Lettuce has multiple nutrients that help prevent bone loss and can even reverse the effects of osteoporosis. Vitamin K, vitamin C, and folate are all key nutrients to helping your body build and maintain healthy bone mass.

Lettuce provides multiple nutrients that promote skin health. Vitamin A helps your skin heal, prevents breakouts, and maintains a youthful luster. It also helps your hair stay healthy and strong. Vitamin C helps your body build collagen. Collagen helps skin elasticity, reducing the appearance of wrinkles and sagging.

Nutrients in lettuce can help a healthy pregnancy. Vitamin A, potassium, and folate are all recommended in your diet to promote a healthy pregnancy.

Vitamin C, of course, is vital for immune system health. Folate also helps promote a healthy immune system.

Calories in Lettuce

Lettuce is a low-calorie food. In fact, it’s one of the lowest-calorie foods you can eat. To show just how few calories are in lettuce, let’s assume that you’re making a salad starting with one cup of iceberg lettuce, and you want each ingredient to have the same quantity of calories.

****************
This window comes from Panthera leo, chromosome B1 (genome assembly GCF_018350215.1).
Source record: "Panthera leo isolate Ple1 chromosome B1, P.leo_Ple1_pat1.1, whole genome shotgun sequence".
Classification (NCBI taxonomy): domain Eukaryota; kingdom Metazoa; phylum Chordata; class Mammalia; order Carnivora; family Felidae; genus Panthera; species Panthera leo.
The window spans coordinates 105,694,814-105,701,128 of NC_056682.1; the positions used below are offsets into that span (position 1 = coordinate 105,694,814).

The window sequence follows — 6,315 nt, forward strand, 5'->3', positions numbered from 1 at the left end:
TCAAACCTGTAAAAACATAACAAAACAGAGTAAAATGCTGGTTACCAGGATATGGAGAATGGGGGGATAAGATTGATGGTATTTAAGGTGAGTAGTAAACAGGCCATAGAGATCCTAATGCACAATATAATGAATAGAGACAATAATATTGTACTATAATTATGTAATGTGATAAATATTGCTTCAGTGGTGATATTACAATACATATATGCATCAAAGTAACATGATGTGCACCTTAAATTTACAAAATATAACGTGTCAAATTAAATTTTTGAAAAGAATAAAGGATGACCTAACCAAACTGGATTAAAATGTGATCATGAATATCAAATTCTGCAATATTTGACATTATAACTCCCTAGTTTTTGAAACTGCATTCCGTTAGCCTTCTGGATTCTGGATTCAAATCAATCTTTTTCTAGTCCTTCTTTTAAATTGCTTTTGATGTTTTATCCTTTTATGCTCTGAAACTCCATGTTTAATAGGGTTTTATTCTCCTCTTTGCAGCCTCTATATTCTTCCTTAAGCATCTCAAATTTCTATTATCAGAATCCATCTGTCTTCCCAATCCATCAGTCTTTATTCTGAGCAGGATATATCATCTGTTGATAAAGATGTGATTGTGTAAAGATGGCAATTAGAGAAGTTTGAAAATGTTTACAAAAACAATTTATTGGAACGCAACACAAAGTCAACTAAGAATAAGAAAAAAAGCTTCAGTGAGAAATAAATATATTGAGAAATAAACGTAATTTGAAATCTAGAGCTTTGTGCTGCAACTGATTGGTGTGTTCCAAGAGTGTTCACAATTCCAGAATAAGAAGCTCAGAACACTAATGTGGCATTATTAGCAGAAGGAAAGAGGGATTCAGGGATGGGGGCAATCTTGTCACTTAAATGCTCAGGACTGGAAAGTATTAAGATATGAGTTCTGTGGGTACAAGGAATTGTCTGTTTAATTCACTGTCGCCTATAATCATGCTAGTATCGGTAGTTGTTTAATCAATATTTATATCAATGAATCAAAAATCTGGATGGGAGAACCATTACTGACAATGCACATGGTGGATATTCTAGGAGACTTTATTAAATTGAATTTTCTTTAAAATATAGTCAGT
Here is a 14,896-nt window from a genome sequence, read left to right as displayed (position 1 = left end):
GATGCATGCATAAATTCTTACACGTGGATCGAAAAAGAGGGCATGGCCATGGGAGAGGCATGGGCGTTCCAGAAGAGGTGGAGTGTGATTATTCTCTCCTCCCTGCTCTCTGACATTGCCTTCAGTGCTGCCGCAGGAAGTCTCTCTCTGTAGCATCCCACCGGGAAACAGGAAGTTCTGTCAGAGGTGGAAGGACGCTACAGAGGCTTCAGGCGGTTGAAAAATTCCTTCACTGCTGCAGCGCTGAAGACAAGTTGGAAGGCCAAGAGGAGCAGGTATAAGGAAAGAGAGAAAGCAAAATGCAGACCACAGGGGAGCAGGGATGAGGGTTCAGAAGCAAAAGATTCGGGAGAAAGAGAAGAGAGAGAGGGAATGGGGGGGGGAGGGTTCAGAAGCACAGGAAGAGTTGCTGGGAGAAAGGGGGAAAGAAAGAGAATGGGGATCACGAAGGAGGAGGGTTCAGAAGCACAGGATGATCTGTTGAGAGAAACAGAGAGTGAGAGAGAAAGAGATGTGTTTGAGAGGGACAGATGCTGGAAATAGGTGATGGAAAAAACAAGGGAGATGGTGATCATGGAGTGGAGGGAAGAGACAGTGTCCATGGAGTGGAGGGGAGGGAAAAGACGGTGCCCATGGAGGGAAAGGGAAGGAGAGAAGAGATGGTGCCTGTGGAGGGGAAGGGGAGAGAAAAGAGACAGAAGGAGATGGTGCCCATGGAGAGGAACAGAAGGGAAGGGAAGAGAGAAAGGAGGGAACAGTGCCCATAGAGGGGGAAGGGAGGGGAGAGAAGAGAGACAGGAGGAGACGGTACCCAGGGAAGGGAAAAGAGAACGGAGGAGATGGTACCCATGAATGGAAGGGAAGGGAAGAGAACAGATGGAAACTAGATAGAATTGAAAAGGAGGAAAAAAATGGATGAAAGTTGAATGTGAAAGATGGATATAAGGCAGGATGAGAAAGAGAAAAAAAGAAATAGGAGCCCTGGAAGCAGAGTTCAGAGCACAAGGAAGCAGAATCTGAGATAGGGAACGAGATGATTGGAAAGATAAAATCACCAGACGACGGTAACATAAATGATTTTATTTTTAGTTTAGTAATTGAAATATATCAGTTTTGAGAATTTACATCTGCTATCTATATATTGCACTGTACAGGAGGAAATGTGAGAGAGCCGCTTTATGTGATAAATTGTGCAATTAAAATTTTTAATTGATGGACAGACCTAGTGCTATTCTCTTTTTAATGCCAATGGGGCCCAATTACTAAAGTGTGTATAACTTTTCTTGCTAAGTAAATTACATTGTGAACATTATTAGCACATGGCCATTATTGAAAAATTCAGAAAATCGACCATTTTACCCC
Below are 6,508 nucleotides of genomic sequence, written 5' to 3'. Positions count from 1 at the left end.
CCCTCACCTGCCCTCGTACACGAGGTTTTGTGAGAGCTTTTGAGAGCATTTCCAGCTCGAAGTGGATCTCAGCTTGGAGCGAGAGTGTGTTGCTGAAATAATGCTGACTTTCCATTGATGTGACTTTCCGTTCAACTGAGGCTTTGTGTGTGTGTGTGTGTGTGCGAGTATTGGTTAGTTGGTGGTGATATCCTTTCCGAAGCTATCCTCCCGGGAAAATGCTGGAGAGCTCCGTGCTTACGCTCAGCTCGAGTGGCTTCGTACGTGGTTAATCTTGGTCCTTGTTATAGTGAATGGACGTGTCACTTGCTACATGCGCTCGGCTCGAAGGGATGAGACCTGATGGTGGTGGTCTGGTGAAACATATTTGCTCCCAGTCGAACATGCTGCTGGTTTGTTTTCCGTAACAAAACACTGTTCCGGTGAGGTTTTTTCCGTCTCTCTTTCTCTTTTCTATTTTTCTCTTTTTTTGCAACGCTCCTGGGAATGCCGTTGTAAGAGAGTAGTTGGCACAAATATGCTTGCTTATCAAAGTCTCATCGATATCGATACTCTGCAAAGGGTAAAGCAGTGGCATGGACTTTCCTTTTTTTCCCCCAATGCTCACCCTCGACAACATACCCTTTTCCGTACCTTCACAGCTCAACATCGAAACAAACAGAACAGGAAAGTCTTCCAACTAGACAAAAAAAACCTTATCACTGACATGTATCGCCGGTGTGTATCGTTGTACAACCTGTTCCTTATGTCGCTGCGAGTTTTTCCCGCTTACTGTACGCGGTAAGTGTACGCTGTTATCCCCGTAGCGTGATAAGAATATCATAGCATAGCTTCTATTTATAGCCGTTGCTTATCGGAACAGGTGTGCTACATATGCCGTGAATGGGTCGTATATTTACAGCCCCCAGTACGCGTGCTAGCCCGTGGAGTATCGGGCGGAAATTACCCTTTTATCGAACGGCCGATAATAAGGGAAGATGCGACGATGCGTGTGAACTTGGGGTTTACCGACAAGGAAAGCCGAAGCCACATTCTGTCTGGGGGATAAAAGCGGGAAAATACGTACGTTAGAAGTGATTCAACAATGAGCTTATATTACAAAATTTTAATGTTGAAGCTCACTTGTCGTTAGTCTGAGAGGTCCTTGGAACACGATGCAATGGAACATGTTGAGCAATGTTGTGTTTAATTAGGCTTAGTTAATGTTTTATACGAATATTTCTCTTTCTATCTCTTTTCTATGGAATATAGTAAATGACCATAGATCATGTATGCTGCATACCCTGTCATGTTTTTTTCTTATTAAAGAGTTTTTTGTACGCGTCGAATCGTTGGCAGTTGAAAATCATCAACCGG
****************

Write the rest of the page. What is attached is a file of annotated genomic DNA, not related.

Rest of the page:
So how many calories are in a cup of iceberg lettuce? 10 calories. Lettuce is lower in calories than almost any other healthy vegetable or fruit. For example, 10 calories of cucumber is between ½ and 2/3 cup. For 10 calories of tomatoes, you would only add a little over 1/3 cup. For 10 calories of bell peppers, you would add just over ¼ cup. For 10 calories of grated carrots, you would add a little less than ¼ cup.

To top off your salad, vinaigrette dressing is a reasonable low-calorie choice. A 10-calorie serving of vinaigrette dressing is about ¾ of a teaspoon, one ninth the size of a recommended serving. If you wanted to add 10 calories of ranch dressing, you would add less than 1/2 teaspoon. One serving of ranch dressing has 15 times as many calories as a cup of lettuce.

And, believe it or not – iceberg lettuce also has more calories than any other type of common lettuce. A cup of romaine lettuce has only 8 calories, while a cup of red leaf lettuce contains only 4 calories.

In other words, lettuce is likely the lowest-calorie ingredient in almost any dish. Plus, lettuce has no fat and no cholesterol. With its fresh flavor, satisfying crunch, and high nutrient content, this makes lettuce a great addition to any meal.

69 views0 comments
bottom of page